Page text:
Istiklal Caddesi, Istanbul
This passage runs off the Balik Pazar (fish market) that itself runs off the famous Istiklal Caddesi. The passage features some small electrical shops but is noted for its decorative statues and gallery-like glass roof.
Istiklal Caddesi (meaning Independence Avenue) is one of the most famous avenues in Istanbul. Located in the historic Beyoglu district, it is an elegant pedestrian street, approximately three kilometres long, which houses exquisite boutiques, music stores, bookstores, art galleries, cinemas, theatres, libraries, cafés, pubs, night clubs with live music, historical patisseries, chocolateries and restaurants. The avenue, surrounded by the unique nineteenth century Turkish architecture, starts from the medieval Genoese neighbourhood around Galata Tower and ultimately leads up to Taksim Square. Important sights include the Çiçek Pasaji (Flower Passage), Galatasaray Lycee and Church of San Antonio di Padua.
In the historic Karaköy district towards the end of the avenue, it is possible to see the world's second-oldest subway station, generally known and referred to as simply Tünel (The Tunnel) which entered service in 1875. A nostalgic heritage tram runs from the here to Taksim Square.
Istiklal Street is the main street from Taksim square running down to Galata Bridge. Spend a few hours walking down it shopping and eating as you go. Cath the train/tram to the top and walk down the hill.
Under its previous name "la Grande Rue de Pera", İstiklal Caddesi was the main thoroughfare of the neighbourhood once also known as Pera. During the Ottoman Empire, foreigners were not allowed to reside in Constantinople proper, which was the older part of the city around Hagia Sophia, so Pera (in today's Beyoğlu) developed as a separate suburb of the city for the various foreign communities. As European influence increased, Pera became inhabited mostly by Western Europeans who built their European-style residential buildings, churches and embassies. The result today is a district that is distinctively more European in character than the older part of Istanbul. Pera's importance diminished substantially when Atatürk transferred the capital to Ankara, obliging the embassies to follow. The sumptuous embassies are now mere consulates and the name Pera is fading into memory, though the churches, the beautiful architecture (see photos), and the Pera Palas Hotel all remain as a reminder of a bygone era. İstiklal Caddesi, which means Independence Street, now a pedestrianised street, has experienced a revival and is where everything hot and trendy in Istanbul occurs.
Istiklal Caddesi might be one of the busiest pedestrian streets in the world?
It seems that there is always something happening, it has a great atmosphere. This street is aligned with shops, cafes, restaurants etc.
There are some beautiful buildings along the street. It is also worth exploring some of the side-streets which is filled with restaurants, cafes etc.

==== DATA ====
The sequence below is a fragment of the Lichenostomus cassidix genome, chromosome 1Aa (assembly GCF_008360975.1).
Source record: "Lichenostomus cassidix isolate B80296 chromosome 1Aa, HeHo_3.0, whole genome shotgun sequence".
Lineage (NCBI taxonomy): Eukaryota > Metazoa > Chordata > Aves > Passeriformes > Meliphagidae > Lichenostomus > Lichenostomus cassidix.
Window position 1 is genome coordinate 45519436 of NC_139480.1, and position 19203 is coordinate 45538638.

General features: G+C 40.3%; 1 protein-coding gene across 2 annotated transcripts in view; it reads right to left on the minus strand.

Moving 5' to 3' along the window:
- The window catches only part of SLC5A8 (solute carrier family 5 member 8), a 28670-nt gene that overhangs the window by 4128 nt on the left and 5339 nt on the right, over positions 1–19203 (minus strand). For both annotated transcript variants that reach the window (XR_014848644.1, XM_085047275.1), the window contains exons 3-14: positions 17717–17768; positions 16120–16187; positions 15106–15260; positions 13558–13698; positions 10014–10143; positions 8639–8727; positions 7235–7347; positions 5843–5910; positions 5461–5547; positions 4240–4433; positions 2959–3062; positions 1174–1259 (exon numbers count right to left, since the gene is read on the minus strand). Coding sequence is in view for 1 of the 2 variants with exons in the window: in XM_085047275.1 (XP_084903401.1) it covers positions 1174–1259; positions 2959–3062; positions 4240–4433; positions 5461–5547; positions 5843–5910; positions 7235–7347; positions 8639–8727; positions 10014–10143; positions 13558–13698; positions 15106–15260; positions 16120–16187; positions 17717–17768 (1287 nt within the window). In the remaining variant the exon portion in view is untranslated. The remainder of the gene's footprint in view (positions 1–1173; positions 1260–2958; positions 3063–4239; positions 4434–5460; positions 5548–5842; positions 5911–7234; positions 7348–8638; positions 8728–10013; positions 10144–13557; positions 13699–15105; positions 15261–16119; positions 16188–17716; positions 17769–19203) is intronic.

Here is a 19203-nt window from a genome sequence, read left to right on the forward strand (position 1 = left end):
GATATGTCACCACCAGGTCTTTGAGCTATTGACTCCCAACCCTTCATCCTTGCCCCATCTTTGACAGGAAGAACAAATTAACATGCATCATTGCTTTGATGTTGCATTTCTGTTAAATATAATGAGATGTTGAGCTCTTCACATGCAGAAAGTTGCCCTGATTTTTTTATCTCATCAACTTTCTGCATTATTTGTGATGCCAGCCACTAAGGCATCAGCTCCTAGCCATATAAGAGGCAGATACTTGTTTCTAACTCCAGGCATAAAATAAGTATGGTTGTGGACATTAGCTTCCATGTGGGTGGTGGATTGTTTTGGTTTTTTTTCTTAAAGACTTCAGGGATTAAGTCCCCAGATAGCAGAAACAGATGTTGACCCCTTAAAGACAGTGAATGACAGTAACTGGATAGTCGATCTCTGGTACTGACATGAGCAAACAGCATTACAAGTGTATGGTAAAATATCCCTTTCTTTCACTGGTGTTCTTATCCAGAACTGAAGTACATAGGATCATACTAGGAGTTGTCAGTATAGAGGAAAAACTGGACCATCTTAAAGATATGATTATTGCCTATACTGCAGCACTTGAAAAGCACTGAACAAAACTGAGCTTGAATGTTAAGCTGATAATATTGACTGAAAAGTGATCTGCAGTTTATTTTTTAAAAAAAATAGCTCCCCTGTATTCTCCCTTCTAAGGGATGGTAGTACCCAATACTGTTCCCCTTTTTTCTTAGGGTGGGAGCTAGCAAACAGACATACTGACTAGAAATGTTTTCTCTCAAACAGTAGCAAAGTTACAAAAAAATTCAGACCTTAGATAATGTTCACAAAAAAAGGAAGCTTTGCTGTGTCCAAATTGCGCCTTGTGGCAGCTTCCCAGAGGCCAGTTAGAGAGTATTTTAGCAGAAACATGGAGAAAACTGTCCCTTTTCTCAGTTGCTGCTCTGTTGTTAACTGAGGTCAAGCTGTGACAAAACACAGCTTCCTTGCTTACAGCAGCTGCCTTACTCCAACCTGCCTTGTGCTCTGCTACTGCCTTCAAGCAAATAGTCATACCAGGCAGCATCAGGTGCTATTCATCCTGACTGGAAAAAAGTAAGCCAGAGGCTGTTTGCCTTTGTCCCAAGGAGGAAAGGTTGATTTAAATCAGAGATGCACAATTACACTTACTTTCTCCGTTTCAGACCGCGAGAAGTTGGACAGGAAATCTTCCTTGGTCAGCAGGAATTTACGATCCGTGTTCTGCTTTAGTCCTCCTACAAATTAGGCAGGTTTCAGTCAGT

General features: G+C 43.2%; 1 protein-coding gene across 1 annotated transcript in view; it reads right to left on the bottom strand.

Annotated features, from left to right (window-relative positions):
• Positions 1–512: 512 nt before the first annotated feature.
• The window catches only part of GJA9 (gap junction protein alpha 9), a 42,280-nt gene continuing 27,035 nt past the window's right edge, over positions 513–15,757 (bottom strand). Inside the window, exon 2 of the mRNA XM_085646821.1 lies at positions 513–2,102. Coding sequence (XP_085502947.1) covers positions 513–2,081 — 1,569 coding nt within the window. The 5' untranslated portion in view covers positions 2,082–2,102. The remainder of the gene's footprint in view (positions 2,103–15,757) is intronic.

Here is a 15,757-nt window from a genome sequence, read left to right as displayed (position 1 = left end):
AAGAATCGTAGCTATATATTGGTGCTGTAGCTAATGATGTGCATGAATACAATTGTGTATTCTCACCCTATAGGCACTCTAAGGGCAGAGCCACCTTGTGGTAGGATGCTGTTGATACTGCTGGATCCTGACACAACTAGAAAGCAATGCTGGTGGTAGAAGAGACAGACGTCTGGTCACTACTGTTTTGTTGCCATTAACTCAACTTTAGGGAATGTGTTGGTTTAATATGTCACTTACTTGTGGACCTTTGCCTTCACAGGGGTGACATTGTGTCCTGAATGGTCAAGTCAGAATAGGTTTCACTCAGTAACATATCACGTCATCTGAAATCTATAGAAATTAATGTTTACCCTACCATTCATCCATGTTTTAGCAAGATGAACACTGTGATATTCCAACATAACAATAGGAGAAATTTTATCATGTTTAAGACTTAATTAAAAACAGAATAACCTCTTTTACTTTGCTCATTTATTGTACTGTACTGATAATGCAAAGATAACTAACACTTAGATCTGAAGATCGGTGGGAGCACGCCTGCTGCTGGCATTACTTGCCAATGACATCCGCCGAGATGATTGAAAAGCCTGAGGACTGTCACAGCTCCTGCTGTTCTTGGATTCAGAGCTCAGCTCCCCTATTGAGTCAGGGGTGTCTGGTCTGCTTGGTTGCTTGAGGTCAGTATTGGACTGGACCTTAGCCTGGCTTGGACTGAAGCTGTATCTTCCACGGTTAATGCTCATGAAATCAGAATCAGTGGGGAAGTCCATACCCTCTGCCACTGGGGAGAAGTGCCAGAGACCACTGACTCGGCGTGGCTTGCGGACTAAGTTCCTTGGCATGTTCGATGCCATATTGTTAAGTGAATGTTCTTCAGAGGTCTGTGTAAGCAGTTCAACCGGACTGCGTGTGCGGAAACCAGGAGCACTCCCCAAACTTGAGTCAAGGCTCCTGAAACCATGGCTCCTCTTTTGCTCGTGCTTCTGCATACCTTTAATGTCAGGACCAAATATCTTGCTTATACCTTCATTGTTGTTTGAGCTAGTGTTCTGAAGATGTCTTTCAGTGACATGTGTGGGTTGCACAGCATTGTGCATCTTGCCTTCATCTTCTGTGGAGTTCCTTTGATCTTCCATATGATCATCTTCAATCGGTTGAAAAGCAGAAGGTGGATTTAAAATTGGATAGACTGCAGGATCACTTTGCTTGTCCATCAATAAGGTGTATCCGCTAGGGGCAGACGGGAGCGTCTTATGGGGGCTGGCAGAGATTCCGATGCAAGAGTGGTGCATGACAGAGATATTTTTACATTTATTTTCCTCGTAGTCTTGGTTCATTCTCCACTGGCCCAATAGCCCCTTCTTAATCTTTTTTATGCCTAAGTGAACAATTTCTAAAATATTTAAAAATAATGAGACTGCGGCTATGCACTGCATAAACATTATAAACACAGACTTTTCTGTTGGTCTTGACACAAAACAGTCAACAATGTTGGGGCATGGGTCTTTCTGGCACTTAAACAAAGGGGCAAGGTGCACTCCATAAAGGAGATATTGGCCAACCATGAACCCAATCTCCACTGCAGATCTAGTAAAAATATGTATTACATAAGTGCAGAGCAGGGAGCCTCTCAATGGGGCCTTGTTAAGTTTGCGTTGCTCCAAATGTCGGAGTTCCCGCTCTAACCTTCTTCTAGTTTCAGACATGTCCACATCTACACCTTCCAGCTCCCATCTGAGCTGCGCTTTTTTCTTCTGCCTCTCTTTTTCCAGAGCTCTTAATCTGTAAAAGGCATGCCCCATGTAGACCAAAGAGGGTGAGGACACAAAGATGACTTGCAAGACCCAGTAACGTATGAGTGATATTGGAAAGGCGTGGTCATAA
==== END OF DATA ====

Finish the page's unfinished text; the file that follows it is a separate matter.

Istiklal Caddesi is also where the old tram runs from Taksim Square down to the end of the street.
WHAT THE TOURIST GUIDES SAY - Istiklal Avenue is described as the heartbeat of modern Istanbul, visited by up to 3 million every weekend day. It is described as an elegant pedestrianized street 3 km long lined with boutiques, galleries, upscale restaurants clubs and pubs, bakeries and chocolate stores, all housed in 19th C Turkish buildings and all extending up the side streets on both sides. There are several famed churches and synagogues, schools, and multiple consulates. The avenue runs from Taksim Square, the major transportation hub in eastern Istanbul to Tunel, a funicular in the Galata district to the main tram. During Ottoman times, it was known as Grand Avenue of Pera. The name was changed in 1923 to Istiklal meaning independence and commemorating the Turkish War of Independence.
Taksim Square is the huge square anchoring the eastern end of Iskilal Caddesi. The name is derived from the Turkish word for division - here water brought from resevoirs to the north was divided to several smaller pipelines serving adjacent neighborhoods as conceived by Sultan Mahmut I in the 18th Century. It is the center for a large area of shopping, restaurants, and hotels including some in the 5 star category. On one side, the Ataturk Cultural Center offers periodic concerts. On the other, the impressive Republic Monument features Ataturk, his successor Inonu, and other revolutionary figures. Besides honoring these men, it also serves to break with the Islamic and Ottoman tradition forbidding the depiction of human figures and establishes the more secular nature of modern Turkey. It was placed in 1928 by the Italian sculptor Canonica. The square is a frequent site of state gatherings and demonstrations.
WHAT THERE IS - Taksim Square and Iskilal Caddesi undoubtedly still have fine restaurants and upscale shopping but they are not readily apparent to the casual tourist. The throngs on the square are in transit between innumerable busses, a funicular, and two trams and seem most interested in a trailer selling akbils and a massive Burger King. On the Iskilal, the Great Avenue is no more - the stores and restaurants occupy architecturally classic buildings but are decidedly middlbrow and the crowds walking the street painfully and obviously not the creme de la creme of Istanbul society. This segment of our visit was one of the most disappointing.
With its steep stairs, Cezayir (Algeria) Street crossed with Hayriye Street which lies just behind Galatasaray High School in Beyoglu (which is in the middle of Istiklal street). Some people call it "French Street" another, Algerian Street. whatever name you prefer, it is an absolutely charming adorable area
The French street is a great place to have a good time by listening to the French chansons and it is also possible to find restaurants offering very special tastes from the French cuisine; cafes, bars, wine houses along with souvenir and second hand shops.